The practical result of this is that, where the property is sold, the secured creditor will be paid out of B's share first, and will only have recourse to A's share of the property once B's interest in the property has been exhausted.
The right arises because A is presumed to be in the position of surety unless a contrary intention can be shown (for example, if the loan benefitted both A and B). In general, if one cohabitee joins in granting a charge over the jointly-owned property to secure a loan to the other cohabitee, there is a presumption that the former is entitled to exoneration.
In Armstrong (as trustee in bankruptcy of Andrew Obinna Kalu Onyearu) v Onyearu & another (2017), the Court of Appeal was required to consider whether a bankrupt's wife (Mrs O) was entitled to a charge on her husband's half share in the matrimonial home, by way of an equity of exoneration for a loan granted to her husband (Mr O), which was used to pay his business creditors.
The property was purchased via an interest free mortgage by Mr O in 2000. Although he was the sole registered proprietor, it was accepted that he and his wife, Mrs O, held the property beneficially in equal shares.
Until 2010 Mr O paid the mortgage and Mrs O the household expenses. Mr O obtained a loan, secured by a charge over the matrimonial home in 2005, which was used to pay the debts of his legal practice. Mrs O knew about the loan, although Mr O did not seek her consent prior to entering into it.
In 2009 the legal practice found itself in financial difficulties which resulted in the business failing in 2010. Mr O was subsequently declared bankrupt in 2011.
Mr O's trustee in bankruptcy (TiB) applied for an order for sale of the property. Mr and Mrs O maintained that they owned the property in equal shares.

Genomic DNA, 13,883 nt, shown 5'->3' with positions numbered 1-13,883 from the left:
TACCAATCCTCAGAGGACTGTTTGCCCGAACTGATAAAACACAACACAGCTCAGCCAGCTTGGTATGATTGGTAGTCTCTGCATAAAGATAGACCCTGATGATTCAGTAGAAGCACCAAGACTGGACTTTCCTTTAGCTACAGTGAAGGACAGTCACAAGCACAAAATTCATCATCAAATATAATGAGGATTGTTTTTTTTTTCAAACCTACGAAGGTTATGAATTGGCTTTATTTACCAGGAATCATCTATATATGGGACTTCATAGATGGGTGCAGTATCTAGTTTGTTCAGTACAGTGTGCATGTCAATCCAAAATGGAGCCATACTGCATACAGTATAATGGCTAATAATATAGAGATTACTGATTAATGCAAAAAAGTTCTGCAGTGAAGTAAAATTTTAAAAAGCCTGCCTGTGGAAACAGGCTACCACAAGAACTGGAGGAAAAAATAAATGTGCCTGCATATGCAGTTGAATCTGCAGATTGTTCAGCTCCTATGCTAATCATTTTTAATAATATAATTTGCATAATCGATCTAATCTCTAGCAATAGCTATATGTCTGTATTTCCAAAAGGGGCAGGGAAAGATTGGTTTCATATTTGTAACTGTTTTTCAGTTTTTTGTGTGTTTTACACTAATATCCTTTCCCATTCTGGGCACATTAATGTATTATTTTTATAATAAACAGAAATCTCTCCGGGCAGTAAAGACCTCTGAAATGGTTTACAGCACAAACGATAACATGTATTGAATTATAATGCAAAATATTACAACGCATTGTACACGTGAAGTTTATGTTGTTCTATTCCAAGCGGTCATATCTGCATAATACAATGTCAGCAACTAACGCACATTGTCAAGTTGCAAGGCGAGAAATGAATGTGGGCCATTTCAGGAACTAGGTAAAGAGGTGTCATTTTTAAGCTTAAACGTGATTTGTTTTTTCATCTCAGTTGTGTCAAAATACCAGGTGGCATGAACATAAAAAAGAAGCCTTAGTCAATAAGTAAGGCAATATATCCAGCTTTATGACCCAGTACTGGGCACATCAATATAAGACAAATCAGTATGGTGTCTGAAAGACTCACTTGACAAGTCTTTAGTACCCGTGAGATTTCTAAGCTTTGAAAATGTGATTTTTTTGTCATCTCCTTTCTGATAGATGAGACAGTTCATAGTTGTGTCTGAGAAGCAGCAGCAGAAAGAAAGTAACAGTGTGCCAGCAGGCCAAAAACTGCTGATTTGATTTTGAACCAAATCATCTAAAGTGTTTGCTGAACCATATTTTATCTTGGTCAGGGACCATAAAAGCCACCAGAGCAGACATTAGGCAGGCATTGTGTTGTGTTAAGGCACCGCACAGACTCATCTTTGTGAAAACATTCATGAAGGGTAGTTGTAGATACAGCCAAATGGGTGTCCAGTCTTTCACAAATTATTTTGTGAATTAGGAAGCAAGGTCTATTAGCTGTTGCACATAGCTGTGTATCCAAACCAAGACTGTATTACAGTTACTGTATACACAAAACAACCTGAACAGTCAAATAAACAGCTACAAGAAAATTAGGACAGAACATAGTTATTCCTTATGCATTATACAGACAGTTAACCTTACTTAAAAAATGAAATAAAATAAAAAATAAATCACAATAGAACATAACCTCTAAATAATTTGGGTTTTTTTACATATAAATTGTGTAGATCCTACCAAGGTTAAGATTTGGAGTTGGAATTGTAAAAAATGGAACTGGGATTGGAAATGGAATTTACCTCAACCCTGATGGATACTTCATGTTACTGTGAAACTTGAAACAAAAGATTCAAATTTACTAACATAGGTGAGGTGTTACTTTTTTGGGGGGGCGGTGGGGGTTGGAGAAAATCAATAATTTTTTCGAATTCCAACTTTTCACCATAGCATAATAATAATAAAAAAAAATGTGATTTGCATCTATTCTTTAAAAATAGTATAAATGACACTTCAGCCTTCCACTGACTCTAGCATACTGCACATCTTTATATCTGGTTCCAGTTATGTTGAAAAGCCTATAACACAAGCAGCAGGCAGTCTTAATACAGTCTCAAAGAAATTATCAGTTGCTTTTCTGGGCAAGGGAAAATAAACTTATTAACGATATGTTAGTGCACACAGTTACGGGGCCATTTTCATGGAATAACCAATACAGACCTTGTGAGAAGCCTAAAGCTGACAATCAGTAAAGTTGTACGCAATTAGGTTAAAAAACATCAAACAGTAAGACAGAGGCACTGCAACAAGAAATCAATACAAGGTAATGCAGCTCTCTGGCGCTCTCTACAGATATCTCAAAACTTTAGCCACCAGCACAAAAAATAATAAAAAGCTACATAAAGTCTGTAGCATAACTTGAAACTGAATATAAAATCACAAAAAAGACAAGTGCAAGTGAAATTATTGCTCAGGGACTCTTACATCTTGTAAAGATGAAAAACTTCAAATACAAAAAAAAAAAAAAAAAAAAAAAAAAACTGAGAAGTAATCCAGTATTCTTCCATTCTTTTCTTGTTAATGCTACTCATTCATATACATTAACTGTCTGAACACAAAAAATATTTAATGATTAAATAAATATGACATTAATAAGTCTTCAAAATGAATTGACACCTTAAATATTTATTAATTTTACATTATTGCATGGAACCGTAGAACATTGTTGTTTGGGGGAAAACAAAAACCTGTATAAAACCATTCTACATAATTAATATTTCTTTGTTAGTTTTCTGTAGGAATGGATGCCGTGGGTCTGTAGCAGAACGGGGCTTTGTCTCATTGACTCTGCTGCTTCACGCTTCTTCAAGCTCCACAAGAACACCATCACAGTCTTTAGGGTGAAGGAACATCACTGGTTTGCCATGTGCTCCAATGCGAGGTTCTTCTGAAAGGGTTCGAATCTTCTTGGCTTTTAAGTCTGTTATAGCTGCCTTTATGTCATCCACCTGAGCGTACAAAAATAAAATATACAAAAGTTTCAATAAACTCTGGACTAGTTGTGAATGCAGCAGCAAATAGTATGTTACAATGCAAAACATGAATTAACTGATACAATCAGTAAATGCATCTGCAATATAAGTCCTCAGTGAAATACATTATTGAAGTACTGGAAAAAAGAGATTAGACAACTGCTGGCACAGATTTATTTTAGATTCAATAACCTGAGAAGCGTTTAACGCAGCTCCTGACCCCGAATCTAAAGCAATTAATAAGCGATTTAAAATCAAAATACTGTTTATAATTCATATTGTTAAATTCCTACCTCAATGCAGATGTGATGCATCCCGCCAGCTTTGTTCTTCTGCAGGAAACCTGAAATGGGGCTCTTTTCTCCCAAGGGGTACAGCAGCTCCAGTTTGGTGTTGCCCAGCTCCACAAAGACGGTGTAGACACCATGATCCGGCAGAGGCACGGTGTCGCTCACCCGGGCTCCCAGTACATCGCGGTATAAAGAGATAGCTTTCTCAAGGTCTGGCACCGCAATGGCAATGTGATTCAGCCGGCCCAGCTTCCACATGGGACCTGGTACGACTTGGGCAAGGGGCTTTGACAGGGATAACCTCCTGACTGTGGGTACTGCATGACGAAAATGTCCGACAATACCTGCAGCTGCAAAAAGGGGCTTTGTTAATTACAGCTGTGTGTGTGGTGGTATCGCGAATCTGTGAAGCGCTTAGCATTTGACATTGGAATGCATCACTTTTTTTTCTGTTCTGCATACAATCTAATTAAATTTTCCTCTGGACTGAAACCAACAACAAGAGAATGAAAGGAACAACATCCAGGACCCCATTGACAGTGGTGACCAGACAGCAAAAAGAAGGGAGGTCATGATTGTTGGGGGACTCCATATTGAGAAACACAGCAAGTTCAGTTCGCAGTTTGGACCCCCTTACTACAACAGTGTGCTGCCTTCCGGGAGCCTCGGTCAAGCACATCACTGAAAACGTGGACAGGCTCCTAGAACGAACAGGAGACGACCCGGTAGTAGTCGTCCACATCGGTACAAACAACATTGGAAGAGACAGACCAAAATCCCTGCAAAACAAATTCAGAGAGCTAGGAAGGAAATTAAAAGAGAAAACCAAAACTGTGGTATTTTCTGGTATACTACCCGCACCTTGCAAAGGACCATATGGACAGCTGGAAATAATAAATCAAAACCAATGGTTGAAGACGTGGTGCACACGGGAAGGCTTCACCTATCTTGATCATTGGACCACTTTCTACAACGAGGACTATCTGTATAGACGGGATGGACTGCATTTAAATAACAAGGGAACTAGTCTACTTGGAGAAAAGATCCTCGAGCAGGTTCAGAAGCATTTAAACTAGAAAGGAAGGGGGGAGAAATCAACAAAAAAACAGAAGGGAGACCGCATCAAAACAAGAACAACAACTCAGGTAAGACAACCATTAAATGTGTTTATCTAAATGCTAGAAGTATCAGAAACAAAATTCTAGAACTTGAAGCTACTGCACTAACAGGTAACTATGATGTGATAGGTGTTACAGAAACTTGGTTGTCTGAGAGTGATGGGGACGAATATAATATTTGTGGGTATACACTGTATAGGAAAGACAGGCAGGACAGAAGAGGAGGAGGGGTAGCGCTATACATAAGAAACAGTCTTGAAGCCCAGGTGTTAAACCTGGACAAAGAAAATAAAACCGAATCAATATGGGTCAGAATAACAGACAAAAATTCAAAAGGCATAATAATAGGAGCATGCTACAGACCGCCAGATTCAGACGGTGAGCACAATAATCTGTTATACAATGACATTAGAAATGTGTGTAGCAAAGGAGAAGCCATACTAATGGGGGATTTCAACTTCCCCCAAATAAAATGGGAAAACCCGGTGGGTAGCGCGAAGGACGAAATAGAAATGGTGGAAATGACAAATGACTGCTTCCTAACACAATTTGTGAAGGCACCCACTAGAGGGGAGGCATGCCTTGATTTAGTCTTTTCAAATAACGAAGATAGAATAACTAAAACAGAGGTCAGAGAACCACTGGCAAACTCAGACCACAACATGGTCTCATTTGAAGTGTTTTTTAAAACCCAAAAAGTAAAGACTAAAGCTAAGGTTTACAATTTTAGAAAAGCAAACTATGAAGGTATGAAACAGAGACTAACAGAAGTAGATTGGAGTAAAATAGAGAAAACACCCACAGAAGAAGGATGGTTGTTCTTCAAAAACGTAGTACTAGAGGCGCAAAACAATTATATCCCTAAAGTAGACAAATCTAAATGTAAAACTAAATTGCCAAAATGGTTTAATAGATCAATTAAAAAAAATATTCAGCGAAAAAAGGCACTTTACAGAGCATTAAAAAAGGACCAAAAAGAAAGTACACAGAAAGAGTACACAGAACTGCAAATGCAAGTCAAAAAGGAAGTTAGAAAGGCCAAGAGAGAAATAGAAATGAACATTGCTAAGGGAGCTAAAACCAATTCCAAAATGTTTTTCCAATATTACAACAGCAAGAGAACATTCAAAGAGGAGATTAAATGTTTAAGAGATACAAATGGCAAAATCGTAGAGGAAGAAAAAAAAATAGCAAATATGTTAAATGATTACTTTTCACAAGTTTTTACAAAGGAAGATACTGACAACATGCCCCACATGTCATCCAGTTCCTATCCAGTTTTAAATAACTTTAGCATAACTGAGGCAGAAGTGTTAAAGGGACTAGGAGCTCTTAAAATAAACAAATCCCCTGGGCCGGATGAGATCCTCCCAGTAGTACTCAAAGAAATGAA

First instance decision and first appeal
The TiB's application was dismissed. The Deputy Registrar held that the equity of exoneration applied and Mrs O's share in the property was protected and was not subject to Mr O's debt.
The TiB appealed the decision. He argued that Mrs O benefited indirectly from the loan taken out by Mr O given that it helped Mr O carry on his business, which in turn allowed him to make the mortgage payments. Ultimately, this allowed Mrs O and the rest of the family to reside in the property.
The High Court Judge dismissed the appeal and the TiB appealed to the Court of Appeal.
Court of Appeal decision
The Court of Appeal dismissed the appeal. The purpose of the loan was to pay Mr O's creditors. Mr O and those creditors were therefore the only beneficiaries of the loan.
The benefit to Mrs O was too remote to allow it to be inferred or presumed that she intended to bear the burden of the loan equally with Mr O. When the loan was taken out, the prospect of benefit to Mrs O was uncertain and incapable of valuation.